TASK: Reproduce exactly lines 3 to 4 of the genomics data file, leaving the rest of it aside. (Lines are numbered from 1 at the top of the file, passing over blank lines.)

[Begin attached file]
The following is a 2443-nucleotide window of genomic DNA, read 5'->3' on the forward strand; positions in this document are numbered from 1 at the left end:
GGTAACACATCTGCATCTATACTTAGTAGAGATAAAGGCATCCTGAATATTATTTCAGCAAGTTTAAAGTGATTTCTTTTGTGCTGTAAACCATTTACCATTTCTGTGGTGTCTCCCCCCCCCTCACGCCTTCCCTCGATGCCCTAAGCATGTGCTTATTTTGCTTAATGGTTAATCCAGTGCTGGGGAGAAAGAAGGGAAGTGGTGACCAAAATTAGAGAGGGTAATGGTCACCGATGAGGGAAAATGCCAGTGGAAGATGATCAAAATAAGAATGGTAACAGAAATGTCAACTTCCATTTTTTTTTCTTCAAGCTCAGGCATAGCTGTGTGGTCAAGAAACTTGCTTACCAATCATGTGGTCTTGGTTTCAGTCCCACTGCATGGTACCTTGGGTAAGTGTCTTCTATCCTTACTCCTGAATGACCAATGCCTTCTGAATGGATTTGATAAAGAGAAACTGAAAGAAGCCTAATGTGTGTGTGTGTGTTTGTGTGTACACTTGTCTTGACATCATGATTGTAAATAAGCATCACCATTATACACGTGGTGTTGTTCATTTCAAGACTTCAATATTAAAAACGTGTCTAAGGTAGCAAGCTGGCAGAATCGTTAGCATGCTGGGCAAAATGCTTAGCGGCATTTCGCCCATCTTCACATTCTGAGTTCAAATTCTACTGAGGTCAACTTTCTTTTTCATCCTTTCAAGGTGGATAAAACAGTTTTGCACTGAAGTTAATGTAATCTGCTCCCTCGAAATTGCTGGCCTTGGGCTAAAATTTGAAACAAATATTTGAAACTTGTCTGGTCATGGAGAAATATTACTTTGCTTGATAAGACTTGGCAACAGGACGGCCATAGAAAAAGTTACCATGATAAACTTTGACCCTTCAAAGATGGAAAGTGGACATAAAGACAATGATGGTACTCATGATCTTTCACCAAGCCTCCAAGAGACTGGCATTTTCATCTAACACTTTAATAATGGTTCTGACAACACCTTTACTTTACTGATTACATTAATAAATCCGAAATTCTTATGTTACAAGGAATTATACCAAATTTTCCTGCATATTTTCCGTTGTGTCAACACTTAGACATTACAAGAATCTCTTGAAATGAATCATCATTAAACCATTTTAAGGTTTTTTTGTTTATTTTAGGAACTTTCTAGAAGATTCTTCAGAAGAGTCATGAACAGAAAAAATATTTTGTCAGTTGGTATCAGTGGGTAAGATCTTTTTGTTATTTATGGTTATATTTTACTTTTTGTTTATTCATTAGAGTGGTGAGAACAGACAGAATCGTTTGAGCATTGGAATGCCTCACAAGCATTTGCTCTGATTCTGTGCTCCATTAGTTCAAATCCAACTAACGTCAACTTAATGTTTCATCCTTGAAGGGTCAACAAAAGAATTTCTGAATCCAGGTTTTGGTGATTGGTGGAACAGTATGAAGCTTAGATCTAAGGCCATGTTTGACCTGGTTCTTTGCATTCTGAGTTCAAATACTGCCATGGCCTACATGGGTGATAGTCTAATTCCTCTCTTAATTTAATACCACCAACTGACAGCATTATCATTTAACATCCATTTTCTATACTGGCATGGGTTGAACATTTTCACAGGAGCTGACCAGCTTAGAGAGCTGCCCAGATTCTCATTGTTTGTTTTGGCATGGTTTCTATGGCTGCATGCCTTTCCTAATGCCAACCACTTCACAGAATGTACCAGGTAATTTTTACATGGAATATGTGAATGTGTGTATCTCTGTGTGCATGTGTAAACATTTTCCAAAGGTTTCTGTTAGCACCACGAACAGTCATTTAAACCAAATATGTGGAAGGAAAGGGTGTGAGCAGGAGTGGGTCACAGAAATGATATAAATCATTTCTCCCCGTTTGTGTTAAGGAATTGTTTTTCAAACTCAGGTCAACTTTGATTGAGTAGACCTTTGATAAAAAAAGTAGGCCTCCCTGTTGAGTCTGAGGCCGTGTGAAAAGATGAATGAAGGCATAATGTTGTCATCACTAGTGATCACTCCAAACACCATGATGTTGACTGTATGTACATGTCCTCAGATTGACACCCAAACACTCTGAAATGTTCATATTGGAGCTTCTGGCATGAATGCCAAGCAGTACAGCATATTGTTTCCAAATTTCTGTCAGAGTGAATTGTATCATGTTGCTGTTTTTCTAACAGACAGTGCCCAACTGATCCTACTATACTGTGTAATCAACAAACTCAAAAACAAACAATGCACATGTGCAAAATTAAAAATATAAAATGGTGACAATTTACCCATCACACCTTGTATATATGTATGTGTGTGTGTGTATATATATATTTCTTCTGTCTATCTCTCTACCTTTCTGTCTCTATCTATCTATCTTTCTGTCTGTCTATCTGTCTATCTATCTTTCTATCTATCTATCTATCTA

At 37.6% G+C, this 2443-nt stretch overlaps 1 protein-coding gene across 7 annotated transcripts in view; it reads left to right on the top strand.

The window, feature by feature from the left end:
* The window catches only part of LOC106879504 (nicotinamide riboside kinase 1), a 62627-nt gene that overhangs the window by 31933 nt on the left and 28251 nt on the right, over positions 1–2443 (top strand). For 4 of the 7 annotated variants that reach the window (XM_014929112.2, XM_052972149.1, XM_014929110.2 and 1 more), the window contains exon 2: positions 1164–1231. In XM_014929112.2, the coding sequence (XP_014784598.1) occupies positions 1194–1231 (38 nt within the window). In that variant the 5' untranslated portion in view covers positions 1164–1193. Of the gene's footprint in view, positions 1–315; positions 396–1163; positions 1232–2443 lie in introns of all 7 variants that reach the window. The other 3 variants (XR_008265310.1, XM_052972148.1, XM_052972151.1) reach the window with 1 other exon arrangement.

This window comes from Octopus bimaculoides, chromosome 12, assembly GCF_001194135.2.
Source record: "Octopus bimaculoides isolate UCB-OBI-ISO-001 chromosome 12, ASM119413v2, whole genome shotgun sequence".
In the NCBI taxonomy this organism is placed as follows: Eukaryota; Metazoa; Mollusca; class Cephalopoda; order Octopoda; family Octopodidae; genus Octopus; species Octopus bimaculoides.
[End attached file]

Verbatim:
At 37.6% G+C, this 2443-nt stretch overlaps 1 protein-coding gene across 7 annotated transcripts in view; it reads left to right on the top strand.

The window, feature by feature from the left end: